If you’ve ever had to bill a patient for treatment that you know they can’t afford, you’re not alone. Around 100 million Americans have unpaid medical bills, and it’s having a nasty effect on people’s health. All the stress and anxiety that comes with being in debt can lead to more health problems, which only repeats the vicious cycle.
But a group known as RIP Medical Debt is fighting back by buying up unpaid medical bills and absolving patients of their financial debts. ‘
Terri Logan remembers receiving an enormous bill from her local hospital two months after she gave birth to her daughter prematurely. As a public-school teacher, she had no way to pay, so she tucked the bill in a drawer and tried to forget about it.
“The weight of all of that medical debt — oh man, it was tough,” Logan says. “Every day, I’m thinking about what I owe, how I’m going to get out of this … especially with the money coming in just not being enough.”
But then, a full 13 years after her daughter was born, she got a yellow envelope in the mail that said all her past medical debts had been forgiven. Just like that.
“Wait, what? Who does that?” Logan remembers thinking.
RIP Medical Debt started buying up unpaid medical debt during the pandemic. It buys up thousands of delinquent hospital bills sent to low-income patients who couldn’t afford to pay. It then simply erases the financial obligation to pay them, freeing thousands of people of their debts in a single blow.
The model was developed by Craig Antico and Jerry Ashton, who spent their careers chasing down people that couldn’t afford their medical bills.
“They would have conversations with people on the phone, and they would understand and have better insights into the struggles people were challenged with,” says Allison Sesso, RIP’s CEO. Eventually, they realized they were in a unique position to help people and switched gears from debt collection to philanthropy.
Ashton had a change of heart after seeing millions of people lose their homes during the 2007 Great Recession. “As a bill collector collecting millions of dollars in medical-associated bills in my career, now all of a sudden I’m reformed: I’m a predatory giver,” Ashton said.
He and Antico eventually created the nonprofit in 2014. It buys unpaid medical debt just like any other debt collector, but instead of hunting down borrowers in default, the organization sends letters to people telling them their debt has been erased.
According to the group, resolving debt only costs around $1 per $100 of debt. To date, the organization has purchased $6.7 billion in medical debt and erased $3.6 million.
Choosing which debts to absolve all depends on which hospital is selling its debts. Many healthcare clinics sell their unpaid debts to debt collectors for pennies on the dollar.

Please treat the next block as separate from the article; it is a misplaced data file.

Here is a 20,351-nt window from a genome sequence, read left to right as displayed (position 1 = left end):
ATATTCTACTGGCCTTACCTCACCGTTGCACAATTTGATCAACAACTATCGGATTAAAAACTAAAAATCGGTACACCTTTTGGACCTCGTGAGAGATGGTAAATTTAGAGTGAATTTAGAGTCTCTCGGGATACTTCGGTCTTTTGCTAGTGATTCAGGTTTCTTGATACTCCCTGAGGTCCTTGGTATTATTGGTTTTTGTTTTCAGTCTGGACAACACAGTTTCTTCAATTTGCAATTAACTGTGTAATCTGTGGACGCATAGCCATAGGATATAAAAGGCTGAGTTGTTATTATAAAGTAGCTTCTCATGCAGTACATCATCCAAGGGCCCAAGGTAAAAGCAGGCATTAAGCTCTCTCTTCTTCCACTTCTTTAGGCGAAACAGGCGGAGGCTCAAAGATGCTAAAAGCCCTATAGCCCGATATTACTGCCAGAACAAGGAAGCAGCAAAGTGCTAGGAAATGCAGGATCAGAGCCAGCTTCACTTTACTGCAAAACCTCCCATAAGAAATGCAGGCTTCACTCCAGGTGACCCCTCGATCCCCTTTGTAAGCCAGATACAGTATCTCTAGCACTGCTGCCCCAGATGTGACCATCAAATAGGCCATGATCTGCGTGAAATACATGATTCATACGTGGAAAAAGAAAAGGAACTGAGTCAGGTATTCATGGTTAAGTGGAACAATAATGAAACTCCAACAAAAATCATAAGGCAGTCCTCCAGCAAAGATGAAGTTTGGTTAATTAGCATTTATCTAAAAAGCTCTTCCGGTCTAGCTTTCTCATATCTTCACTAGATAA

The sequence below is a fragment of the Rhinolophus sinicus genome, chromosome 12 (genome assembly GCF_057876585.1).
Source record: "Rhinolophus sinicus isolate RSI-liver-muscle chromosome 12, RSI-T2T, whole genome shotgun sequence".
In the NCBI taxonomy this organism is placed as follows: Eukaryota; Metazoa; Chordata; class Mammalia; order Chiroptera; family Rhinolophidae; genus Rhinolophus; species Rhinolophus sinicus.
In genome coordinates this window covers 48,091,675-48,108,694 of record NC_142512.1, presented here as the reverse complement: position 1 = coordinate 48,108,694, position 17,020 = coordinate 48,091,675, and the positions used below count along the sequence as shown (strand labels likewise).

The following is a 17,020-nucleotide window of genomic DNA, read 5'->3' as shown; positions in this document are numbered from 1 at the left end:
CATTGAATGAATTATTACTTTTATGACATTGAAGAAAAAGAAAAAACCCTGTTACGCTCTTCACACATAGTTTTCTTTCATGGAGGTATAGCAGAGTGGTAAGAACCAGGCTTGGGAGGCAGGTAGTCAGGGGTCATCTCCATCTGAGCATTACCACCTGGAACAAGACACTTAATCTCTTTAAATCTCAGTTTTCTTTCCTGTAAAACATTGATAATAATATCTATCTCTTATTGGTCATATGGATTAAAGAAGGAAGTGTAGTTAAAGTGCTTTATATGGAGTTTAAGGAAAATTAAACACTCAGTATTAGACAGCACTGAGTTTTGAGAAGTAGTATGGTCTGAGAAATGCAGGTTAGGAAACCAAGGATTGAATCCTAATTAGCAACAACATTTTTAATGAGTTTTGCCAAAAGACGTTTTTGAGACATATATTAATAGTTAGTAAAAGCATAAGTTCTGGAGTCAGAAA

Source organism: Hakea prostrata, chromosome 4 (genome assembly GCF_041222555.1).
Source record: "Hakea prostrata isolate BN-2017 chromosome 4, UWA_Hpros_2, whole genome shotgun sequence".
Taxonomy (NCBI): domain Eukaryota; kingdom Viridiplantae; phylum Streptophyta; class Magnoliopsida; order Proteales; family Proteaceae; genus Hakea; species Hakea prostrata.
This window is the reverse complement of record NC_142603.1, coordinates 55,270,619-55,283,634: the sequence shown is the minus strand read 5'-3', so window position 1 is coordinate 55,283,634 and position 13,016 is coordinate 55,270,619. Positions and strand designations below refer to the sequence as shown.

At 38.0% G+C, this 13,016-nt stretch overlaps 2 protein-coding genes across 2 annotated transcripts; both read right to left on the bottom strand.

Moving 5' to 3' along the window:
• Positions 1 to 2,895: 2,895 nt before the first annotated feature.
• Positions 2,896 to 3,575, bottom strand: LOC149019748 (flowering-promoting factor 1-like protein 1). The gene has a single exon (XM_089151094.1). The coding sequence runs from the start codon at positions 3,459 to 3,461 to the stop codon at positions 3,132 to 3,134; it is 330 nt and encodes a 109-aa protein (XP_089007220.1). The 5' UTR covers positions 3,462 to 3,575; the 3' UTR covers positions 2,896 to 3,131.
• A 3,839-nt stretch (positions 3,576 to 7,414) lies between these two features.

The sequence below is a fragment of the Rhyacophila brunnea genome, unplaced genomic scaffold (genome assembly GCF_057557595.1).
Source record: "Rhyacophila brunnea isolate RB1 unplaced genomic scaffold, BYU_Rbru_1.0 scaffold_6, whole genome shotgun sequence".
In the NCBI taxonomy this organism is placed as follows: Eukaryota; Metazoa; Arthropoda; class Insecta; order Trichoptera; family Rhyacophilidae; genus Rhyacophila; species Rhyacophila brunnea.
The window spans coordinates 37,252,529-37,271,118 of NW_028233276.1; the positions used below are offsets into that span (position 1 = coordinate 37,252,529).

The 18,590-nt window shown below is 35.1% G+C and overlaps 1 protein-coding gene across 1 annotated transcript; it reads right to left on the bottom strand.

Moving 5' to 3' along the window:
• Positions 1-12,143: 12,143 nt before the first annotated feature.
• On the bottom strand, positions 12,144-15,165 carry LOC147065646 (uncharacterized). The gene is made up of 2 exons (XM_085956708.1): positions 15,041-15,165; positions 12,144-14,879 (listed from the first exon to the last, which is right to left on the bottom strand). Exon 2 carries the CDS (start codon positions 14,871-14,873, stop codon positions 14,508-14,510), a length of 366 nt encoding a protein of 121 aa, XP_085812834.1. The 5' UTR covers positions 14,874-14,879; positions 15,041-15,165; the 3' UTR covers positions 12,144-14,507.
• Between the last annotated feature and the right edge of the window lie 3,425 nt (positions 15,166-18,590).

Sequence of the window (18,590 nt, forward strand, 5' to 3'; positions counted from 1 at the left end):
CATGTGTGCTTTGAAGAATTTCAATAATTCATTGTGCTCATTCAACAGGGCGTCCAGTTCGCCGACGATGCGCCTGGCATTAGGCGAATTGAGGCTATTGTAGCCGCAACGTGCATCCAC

“So nobody can come to us, raise their hand, and say, ‘I’d like you to relieve my debt,'” she says.
The group collects funds and donations from charitable donors, including philanthropist MacKenzie Scott, who gave $50 million in late 2020.
RIP Medical Debt recently expanded its pool of applicants to include people living above the federal poverty line. Millions of households are struggling to pay their bills amid record inflation.
The group says their success is nothing to celebrate. Their growth represents what’s wrong with the current healthcare system. The health insurance market is out of reach for many people that can afford the cost of monthly premiums.
For borrowers, having their medical debt erased can bring them a new sense of hope. According to a recent poll from the Kaiser Family Foundation, a quarter of U.S. adults with healthcare debt owe more than $5,000. And about 1 in 5 with any amount of debt say they don’t expect to ever pay it off.
Even some hospitals say they want to prevent patients from falling into debt. For example, Heywood Healthcare system in Massachusetts donated $800,000 of medical debt to RIP in January. The hospital said it wanted to absolve patients of debt because they were avoiding care.
“We wanted to eliminate at least one stressor of avoidance to get people in the doors to get the care that they need,” says Dawn Casavant, chief of philanthropy at Heywood. Plus, she says, “it’s likely that that debt would not have been collected anyway.”
The organization is also focused on educating the public about charity care, which is when a nonprofit hospital reduces the cost of treatment for low-income families and patients.
“We prefer the hospitals reduce the need for our work at the back end,” Sesso says. “I would say hospitals are open to feedback, but they also are a little bit blind to just how poorly some of their financial assistance approaches are working out.”
Being debt-free has made a huge impact on Logan. Living with unpaid bills took a toll on her mental and physical health. “I don’t know; I just lost my mojo,” she says. “But I’m kinda finding it.” Now she is free to pursue other interests and plan on getting back to singing on stage.